Paul Coniglio was born in 1929 in Brooklyn, New York. He loved guns even as
a small child. He dropped out of school at seventeen to join the army in 1947.
Paul came out of the army after doing his two years, got a job making antennas,
which gave him time to get his high school diploma. He married his first wife Maryann Cagiano in 1951, and had two children, Diane and Patricia. Maryann was from Netcong, New Jersey, when he would go to visit her, they would go hunting and fishing, which continued his love of guns.
Paul and Maryann opened a successful hairdressing business, first in Flatbush, and then moved it to Parsippany, New Jersey. Paul, while attending a “Careers Day” was so impressed with one of the speaker’s statement, “that you’re never too old to change careers.” Paul got the bug to go to college and earned his degree. Not content with his Bachelor of Science, he was accepted at Columbia
Medical School and Philadelphia College of Osteopathic Medicine. Paul chose the latter. During his schooling at PCOM, Maryann was diagnosed with breast cancer, and passed during Paul’s third year of schooling. Paul’s parents moved in with Paul and were a big help in raising the children while Paul was at school.
Paul graduated in May of 1967-deciding to do his internship at Bay View Hospital in Cleveland, Ohio, where he was destined to meet his second wife Ruth. They were married in 1968, Paul opened his practice in Parsippany, New Jersey and Ruth was his office manager for thirty years. Paul and Ruth have four children Diane, Patricia, Cyndi and Chris.
1971 was the beginning of a long love affair with shooting clay targets for Paul and Ruth. They had gone to visit Ruth’s parents, who lived in Vandalia, Ohio, just across the airport. Paul went to see the Grand, because you could hear the guns going off from on their front porch. Unfortunately, he couldn’t shoot because of it being the last day. When they arrived back home, a neighbor, Tom
Powell, came down to tell Paul about this great shooting club he had found. Paul grabbed his old hunting shotgun to shoot trap for the first time, breaking a 17. The addiction began at the old Algonquin Gun Club in Parsippany, New Jersey (later known as Troy Meadows). Most of Paul’s lifelong friendships began at the “The Indian’s” what a great group of memories.
His first purchase of a gun was the Winchester Model 12, nicknaming it “The Blonde Beauty.” He went to his first registered shoot in the spring of ’72 at Pine Valley, New Jersey. Paul did not have enough targets, so he had to shoot from penalty yardage; he shot a 97, garnering three yards, for his effort. From the Model 12, Doc moved onto the Perazzi shotgun line and ending up shooting the
K-80 Kreighoff, the longest and the best.
Doc also became involved with the North Jersey Gun Club in Fairfield, getting into helping out at the club, getting into club politics, and eventually, serving as club President a number of years.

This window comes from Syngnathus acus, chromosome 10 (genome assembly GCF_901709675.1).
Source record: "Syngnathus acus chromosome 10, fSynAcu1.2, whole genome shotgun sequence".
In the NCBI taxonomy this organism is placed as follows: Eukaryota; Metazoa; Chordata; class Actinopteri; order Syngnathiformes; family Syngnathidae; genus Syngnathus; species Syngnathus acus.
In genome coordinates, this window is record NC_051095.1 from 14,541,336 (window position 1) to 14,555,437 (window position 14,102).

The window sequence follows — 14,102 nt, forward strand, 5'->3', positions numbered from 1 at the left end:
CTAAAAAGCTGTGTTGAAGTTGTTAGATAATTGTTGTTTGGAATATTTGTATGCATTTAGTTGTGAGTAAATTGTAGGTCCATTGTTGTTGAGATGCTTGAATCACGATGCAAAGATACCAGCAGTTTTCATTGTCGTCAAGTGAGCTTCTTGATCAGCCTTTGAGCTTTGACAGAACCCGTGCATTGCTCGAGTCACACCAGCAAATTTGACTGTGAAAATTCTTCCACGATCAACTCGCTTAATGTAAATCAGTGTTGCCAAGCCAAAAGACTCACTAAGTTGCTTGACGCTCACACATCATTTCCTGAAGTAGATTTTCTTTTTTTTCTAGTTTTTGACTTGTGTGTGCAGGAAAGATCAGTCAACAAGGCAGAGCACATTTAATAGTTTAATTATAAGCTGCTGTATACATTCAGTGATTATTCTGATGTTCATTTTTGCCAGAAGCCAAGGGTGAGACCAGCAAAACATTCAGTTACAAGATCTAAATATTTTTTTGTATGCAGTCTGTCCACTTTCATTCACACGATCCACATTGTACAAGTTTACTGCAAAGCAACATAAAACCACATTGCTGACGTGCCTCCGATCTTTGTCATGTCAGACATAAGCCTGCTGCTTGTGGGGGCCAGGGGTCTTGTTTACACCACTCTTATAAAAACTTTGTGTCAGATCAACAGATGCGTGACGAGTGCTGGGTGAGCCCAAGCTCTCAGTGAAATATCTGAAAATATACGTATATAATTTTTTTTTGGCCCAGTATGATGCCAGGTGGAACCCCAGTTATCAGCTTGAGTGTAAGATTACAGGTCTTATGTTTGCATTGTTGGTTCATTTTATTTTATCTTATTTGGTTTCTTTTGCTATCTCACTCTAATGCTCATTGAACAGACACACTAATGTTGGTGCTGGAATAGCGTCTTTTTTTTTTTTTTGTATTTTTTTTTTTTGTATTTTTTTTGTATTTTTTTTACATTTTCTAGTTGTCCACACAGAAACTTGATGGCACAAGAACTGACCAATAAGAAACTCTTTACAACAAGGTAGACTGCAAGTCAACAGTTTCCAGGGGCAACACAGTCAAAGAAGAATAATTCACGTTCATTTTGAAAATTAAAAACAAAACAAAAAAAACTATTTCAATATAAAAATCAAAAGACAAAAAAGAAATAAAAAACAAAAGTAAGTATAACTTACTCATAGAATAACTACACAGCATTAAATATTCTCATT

Doc and Ruth became regulars on the shooting circuit, buying a van and a travel trailer made it easier for them to raise a family and attend shoots up and down the East coast and Canada. Doc’s early squad mates were Kay Ohye, Larry Russo, Gene Pepe and Gerry Russo and sometimes wife Ruthie. His squad brought out the best in him, during this time from 1980-1995, Doc maintained a AA
average in singles and was AA in doubles six of those years and A class the remainder, with an overall doubles average of 92.77, and shooting from the 27 yard line. In 1982, Doc shot a 199×200 to capture the New Jersey Clay Target Championship at the State shoot in Pine Belt.
Doc Paul’s fondest memory of the Grand’s in Vandalia, was being on the squad, that set the 5-Man Team record of 998×1000, having 200’s that day were Doc, Larry Russo, and Kay Ohye, Billy Comley and Gerry Russo both had 199’s to set the record. Since then, as in everything it seems that record has been broken.
Another fond memory was winning the Husband / Wife Trophy at the Grand, with Ruthie. Here again Doc broke 200 and Ruthie had a 195.
One year at the Eastern Zone both Doc and Ruthie were in shoot offs for the Singles Championship, Doc losing to Kay Ohye by a bird for the Men’s title and Ruthie besting Anna Mae Eberle for the Woman’s Title, a bitter sweet memory.
Winning at clay birds was not the only targets Doc enjoyed shooting. Winning Flyer competitions were a passion all on their own for Doc and wife Ruthie. State side Doc traveled to Pennsylvania, where he won the New Jersey Flyer Championship, Florida, and Malloy’s in North Carolina. Outside the US, Doc shot in Mexico, Argentina, Italy, and Spain. Doc shot on the America’s Men’s Team in Portugal.
Doc stopped shooting in 2008 due to health reasons, he registered 452,775 targets, 190,775 singles, 165,250 handicap and 96,750 doubles targets.